Like this site? Help us to make it better.

Florida deputy sheriff hit and killed teenage cyclist while using laptop at the wheel

It's policy to pull over when typing, says police department as they find deputy at fault...

A sheriff has been found at fault for using a laptop at the wheel before he crashed into a teenage cyclist and killed him.

Police in Cape Coral, Florida, said that Deputy Doug Hood should have pulled off the road to use his laptop after he hit 15 year old Austin Dukette in the early morning of August 22.

According to the investigators the collision involved a number of factors including environmental conditions, the patrol car computer, Dukette's dark clothing and inadequate lighting on the bike.

Cape Coral Police issued a citation to Deputy Doug Hood for careless driving. He may now suffer a formal punishment.

Hood was using his in-car laptop shortly before the crash, but it was not clear whether he was still using it at the time of impact

"I don't know if he was on when the impact occurred. I believe he was on the computer approximate to the crash," investigator Sheriff Scott told abc-7.

"Our policy is such that if you're going to be on a computer, you should pull off the roadway."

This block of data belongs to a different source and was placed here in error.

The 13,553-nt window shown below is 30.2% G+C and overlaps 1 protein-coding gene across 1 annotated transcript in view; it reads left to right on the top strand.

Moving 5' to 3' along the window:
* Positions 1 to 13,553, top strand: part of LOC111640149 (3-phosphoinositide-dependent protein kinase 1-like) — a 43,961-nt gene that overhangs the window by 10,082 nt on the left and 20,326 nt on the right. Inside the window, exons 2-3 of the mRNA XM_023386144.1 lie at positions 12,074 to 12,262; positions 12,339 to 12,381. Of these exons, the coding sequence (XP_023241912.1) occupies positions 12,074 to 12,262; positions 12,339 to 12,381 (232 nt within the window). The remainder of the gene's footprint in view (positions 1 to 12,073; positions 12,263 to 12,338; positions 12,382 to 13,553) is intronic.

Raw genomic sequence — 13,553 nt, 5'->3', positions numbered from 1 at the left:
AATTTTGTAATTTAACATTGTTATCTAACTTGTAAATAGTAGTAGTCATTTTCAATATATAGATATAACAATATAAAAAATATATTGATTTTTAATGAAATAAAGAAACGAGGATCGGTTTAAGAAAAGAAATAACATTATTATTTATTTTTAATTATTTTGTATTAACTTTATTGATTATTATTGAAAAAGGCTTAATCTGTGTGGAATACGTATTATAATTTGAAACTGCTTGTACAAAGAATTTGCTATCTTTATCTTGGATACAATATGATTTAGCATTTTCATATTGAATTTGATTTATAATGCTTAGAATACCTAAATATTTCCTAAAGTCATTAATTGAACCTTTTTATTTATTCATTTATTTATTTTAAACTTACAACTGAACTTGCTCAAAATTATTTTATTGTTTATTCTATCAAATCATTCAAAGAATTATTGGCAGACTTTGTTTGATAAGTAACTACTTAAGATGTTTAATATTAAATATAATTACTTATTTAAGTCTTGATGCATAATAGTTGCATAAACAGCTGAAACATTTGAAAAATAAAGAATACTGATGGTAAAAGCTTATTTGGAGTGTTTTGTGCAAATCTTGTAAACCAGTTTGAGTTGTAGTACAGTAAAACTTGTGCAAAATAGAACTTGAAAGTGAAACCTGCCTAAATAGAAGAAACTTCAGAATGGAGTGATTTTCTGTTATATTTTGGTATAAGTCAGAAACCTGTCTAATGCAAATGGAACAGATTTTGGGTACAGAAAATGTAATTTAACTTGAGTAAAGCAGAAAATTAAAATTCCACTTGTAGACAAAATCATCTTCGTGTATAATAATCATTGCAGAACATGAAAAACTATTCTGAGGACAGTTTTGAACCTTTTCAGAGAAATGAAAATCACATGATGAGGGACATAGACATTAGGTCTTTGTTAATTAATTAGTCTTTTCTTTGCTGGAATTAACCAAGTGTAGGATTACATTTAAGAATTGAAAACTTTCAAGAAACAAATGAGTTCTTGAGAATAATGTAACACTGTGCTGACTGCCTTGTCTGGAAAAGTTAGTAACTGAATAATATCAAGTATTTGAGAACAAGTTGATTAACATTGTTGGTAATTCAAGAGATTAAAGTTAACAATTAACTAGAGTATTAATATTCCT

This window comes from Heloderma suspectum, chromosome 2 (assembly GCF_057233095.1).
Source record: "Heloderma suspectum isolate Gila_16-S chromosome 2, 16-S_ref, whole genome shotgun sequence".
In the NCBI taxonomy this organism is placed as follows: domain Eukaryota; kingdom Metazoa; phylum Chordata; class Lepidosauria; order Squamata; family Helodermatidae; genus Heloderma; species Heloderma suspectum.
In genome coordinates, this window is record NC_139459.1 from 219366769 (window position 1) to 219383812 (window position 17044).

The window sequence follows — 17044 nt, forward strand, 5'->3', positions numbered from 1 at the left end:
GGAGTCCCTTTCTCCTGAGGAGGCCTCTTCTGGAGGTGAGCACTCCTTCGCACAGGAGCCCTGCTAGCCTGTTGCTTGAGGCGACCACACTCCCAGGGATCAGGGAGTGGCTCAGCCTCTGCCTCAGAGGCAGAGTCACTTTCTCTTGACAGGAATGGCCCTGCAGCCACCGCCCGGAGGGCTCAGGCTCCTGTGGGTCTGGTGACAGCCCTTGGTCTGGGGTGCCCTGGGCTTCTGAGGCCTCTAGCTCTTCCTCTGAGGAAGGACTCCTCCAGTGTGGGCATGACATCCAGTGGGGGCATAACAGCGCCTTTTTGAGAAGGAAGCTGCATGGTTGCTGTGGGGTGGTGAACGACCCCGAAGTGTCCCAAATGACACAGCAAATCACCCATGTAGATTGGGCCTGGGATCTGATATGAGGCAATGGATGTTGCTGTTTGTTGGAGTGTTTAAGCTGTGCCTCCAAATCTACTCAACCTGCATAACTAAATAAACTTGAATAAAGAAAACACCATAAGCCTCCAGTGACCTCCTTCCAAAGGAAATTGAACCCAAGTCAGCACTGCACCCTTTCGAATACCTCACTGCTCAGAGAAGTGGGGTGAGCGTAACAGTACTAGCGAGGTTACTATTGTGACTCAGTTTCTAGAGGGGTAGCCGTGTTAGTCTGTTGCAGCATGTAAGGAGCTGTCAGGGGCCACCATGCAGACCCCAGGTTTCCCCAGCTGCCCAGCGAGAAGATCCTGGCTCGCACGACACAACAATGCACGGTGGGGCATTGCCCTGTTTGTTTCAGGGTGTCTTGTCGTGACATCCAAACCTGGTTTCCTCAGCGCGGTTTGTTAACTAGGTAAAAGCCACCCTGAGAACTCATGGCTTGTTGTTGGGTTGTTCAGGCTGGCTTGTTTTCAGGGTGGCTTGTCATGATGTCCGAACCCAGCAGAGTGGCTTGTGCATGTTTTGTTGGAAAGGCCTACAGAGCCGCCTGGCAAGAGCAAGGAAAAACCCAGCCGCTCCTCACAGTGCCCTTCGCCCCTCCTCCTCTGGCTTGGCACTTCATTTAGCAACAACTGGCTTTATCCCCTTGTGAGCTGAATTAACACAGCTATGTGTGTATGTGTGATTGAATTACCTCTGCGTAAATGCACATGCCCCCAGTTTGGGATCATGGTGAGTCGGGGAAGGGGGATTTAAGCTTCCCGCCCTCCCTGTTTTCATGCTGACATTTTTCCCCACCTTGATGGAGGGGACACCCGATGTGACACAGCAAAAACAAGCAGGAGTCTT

Scott issued the following statement about the findings:

"I appreciate the thorough investigation completed by the Cape Coral Police Department and I concur with the findings.

“Any injury or loss of life is tragic, and my thoughts and prayers remain with Austin's family. I have more than a thousand vehicles on the roads, and my policies mandate safe operation at all times.

“The well being of my Deputies and the citizens we serve throughout our daily travel is paramount, and I regret this terrible traffic accident."

Earlier this year we reported a similar case, in which the L.A. County Sheriff’s Department launched a probe into the behaviour of a deputy who was said to be typing on his computer when he hit and killed a cyclist in a bicycle lane.

Deputy Andrew Wood was driving his patrol car on Mulholland Highway in December last year, when he was said to have entered the bike lane “as a result of inattention caused by typing into his MDC (mobile digital computer)”.

The Internal Affairs probe was said to be a “routine” procedure that would examine whether Wood violated any department policies. He would not however face criminal charges.

“In any administrative investigations, the possible outcomes can range from no discipline to significant discipline,” she said.

Prosecutors in the previous criminal investigation into the death of former Napster executive and entertainment attorney, Milt Olin, found that the sheriff “acted lawfully,” and “within the course and scope of his duties” in typing on his computer.

Although California has a law against texting while driving, it exempts emergency services professionals operating their emergency vehicles.

Because state law apparently exempts law enforcement officers from the anti-texting or typing ban, “it’s up to law enforcement agencies to set proper protocols, which it looks like the Sheriff’s Department failed to do,” said Eric Bruins, policy and planning director for the Los Angeles County Bicycle Coalition.

Bruins said this loophole allows certain people to “essentially use a computer as if they’re at a desk while they’re behind the wheel.”

Latest Comments